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Dos and Don'ts of Danish Culture

'Unwritten' rules of Danish culture

Hey everyone - me again!

I figured after my last blog post on making Danish friends, it might be a good idea to go into some general 'unwritten' rules of Danish culture. These are aimed both socially and professionally, as Danish work culture is really quite special compared to what I'm used to in the UK.

I've lived here for around 18 months now, and there is one super-important concept I have heard mentioned time and time again in multiple different settings and that is "Janteloven".

This concept comes from the 'Law of Jante'. Jante was a town in the satirical novel A Fugitive Crosses His Tracks (En flyktning krysser sitt spor, 1933), and it had 10 rules:

  1. You're not to think you are anything special.

  2. You're not to think you are as good as we are.

  3. You're not to think you are smarter than we are.

  4. You're not to imagine yourself better than we are.

  5. You're not to think you know more than we do.

  6. You're not to think you are more important than we are.

  7. You're not to think you are good at anything.

  8. You're not to laugh at us.

  9. You're not to think anyone cares about you.

  10. You're not to think you can teach us anything.

Now, these rules are pretty hardcore and let me begin by saying the Danes in no way take these completely literally. However, the spirit of the laws is definitely something Danes take to heart; many Danish people are fairly humble about their achievements, and there really is a sense of equality in society because of this focus on nobody being better than anybody else. I really like this concept as it encourages a high level of respect towards everyone, regardless of what they do!

Bearing this in mind though, when it comes to fitting in with Danes it's a good idea not to shout too loudly about all your achievements, as people may think you're a bit of a show-off! This can be a little tricky to balance when it comes to job applications, where you are really supposed to sell yourself, but don't worry - it's perfectly acceptable to tell people that you're good at things, just not that you're better than others at it. Not, confusing at all, right? 😉 If in doubt, go for a bit of self-depreciation, for example:

  • "I'm really the best at playing guitar, I can play (bla bla bla)" ❌ - too in-your-face braggy, this might not go down super well with Danish friends or colleagues, especially if they didn't ask your guitar playing skills in the first place...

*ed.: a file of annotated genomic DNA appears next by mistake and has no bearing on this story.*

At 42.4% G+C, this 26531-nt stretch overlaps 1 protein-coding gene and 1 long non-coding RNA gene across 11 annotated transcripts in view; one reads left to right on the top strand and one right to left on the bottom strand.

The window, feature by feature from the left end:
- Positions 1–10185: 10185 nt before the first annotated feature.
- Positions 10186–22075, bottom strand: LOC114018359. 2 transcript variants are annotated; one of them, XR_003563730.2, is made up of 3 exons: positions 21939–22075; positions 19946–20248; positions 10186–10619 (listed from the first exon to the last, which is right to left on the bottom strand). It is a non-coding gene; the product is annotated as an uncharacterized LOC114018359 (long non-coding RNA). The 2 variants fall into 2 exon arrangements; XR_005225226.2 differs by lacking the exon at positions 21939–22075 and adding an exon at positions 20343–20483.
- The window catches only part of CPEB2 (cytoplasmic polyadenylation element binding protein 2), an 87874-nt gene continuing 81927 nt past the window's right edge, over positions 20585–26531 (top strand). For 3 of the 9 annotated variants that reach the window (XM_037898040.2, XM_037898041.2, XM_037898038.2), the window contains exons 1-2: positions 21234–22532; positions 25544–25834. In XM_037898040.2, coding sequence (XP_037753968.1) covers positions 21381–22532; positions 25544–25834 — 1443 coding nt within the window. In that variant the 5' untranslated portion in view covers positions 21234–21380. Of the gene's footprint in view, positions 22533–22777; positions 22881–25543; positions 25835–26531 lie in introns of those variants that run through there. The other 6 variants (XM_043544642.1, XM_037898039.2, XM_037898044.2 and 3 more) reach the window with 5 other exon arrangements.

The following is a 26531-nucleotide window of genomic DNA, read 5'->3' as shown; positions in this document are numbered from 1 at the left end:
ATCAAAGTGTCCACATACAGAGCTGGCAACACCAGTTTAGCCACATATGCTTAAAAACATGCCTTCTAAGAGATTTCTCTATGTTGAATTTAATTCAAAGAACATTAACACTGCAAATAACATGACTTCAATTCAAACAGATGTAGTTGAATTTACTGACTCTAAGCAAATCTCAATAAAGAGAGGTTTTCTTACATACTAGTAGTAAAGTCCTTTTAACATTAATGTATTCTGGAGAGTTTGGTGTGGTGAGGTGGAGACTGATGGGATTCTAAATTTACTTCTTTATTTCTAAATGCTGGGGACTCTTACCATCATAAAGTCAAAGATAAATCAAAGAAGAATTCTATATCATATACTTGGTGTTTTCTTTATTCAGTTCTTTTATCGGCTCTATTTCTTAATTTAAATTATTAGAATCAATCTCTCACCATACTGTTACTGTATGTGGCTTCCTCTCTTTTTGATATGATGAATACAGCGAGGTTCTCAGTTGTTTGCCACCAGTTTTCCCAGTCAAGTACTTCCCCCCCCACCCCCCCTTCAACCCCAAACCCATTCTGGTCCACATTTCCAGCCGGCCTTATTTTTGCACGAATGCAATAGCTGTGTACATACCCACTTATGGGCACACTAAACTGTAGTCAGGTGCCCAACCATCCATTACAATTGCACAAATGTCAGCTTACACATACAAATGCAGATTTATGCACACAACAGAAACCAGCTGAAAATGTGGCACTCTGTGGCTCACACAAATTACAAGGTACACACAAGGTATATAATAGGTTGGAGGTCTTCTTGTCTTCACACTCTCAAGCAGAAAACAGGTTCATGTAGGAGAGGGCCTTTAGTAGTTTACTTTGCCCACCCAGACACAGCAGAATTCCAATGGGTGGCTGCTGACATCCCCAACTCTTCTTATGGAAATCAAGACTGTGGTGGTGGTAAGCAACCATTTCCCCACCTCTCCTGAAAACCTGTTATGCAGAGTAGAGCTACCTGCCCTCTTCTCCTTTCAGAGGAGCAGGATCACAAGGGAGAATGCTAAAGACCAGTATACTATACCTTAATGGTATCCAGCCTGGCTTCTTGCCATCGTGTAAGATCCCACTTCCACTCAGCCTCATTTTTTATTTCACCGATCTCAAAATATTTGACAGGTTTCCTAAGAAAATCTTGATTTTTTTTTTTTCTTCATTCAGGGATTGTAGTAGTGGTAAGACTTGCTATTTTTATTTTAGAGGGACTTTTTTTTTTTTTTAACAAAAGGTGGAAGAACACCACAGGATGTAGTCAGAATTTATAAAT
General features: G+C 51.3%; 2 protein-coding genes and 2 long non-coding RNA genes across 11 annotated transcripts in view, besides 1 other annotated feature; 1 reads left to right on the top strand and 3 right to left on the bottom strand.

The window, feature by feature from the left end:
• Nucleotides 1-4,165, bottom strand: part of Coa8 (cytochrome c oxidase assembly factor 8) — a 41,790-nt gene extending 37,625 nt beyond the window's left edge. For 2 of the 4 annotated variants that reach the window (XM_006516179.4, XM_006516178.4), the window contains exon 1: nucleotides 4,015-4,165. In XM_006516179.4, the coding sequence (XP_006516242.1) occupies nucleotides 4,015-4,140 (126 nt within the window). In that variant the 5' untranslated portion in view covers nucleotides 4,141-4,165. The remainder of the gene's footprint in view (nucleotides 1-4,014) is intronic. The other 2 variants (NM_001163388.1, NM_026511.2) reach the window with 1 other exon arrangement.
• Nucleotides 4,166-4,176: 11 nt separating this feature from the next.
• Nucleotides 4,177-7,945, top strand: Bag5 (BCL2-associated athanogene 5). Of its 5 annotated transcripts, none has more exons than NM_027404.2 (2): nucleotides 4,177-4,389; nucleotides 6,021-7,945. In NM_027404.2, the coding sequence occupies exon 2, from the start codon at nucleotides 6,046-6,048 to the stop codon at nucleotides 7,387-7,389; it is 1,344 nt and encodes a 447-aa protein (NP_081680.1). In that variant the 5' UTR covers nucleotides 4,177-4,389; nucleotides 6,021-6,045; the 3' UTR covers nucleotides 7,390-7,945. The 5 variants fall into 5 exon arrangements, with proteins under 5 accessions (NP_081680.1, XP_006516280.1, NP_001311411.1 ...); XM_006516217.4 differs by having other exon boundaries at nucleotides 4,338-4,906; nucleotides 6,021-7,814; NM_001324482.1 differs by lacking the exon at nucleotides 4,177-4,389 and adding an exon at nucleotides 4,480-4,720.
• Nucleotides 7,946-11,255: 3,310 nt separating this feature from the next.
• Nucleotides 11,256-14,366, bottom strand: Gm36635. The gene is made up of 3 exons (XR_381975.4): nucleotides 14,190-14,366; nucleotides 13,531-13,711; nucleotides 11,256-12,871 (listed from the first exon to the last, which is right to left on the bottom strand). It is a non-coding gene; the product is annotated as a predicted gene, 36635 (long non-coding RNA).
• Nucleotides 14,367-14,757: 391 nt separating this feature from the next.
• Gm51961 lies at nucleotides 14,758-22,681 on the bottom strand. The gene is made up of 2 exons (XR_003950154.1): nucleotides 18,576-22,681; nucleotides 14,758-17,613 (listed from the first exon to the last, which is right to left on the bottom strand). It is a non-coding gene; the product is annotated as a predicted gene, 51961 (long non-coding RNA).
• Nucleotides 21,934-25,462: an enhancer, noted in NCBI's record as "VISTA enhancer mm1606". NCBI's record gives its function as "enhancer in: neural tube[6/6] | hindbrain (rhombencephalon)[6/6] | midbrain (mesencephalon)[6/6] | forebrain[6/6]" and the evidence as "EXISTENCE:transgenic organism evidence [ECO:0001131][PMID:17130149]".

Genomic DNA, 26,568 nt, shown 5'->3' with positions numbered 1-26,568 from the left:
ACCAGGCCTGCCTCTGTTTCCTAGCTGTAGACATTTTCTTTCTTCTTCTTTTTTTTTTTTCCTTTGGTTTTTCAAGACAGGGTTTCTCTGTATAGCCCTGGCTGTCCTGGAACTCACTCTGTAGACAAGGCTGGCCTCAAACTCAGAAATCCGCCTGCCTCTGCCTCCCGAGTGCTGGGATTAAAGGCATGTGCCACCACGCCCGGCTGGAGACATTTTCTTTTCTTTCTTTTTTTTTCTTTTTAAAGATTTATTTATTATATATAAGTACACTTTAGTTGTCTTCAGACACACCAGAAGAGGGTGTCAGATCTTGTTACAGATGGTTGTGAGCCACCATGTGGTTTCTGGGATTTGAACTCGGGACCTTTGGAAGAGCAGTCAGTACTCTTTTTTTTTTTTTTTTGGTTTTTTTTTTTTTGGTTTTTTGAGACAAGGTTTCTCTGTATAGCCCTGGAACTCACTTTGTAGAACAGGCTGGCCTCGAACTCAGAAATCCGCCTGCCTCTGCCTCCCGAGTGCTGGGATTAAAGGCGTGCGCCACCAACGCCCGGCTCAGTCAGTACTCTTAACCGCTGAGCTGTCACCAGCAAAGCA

• "I've been playing guitar for five years, so I guess I'm getting pretty good now" ✔️ - subtlety is king here, by mentioning a length of time you've known a skill you can let people know you're an expert, without having to even say it!

Of course, it's not all as rigid as that - but it's really something to be aware of, especially if you come from a country or culture which takes a lot of pride in personal achievements.

Danish individualism:

For a society with such a focus on collective welfare, Danes can be surprisingly individualistic - but this is perhaps because of the great social security here, which ensures everyone is looked after.

  • It is often said that Danes are reserved, and this can be true in many situations – especially if they do not know you. For example, most Danes will not speak to a stranger on the bus, so I don't recommend trying to make friends this way!
  • Additionally, many Danes would not immediately offer to help if, for example, you had a heavy suitcase on the train. This is because in Danish society it is assumed that you will ask for help if you need it, and some Danes would even consider it rude to interfere without being asked. Once you ask, though, Danes are more than willing to oblige.
  • Gender equality: men and women are very equal in Danish society, meaning there is no difference in the way they treat each other. Keep this in mind if you go on a date with a Dane - it is not expected that the man will pay - so girls take your purses with you, and guys don't be offended if she wants to pay half!

That being said - these points mostly relate to a situation in which you are strangers, once you are officially introduced to a Dane and start to get to know them better, it's a whole new story...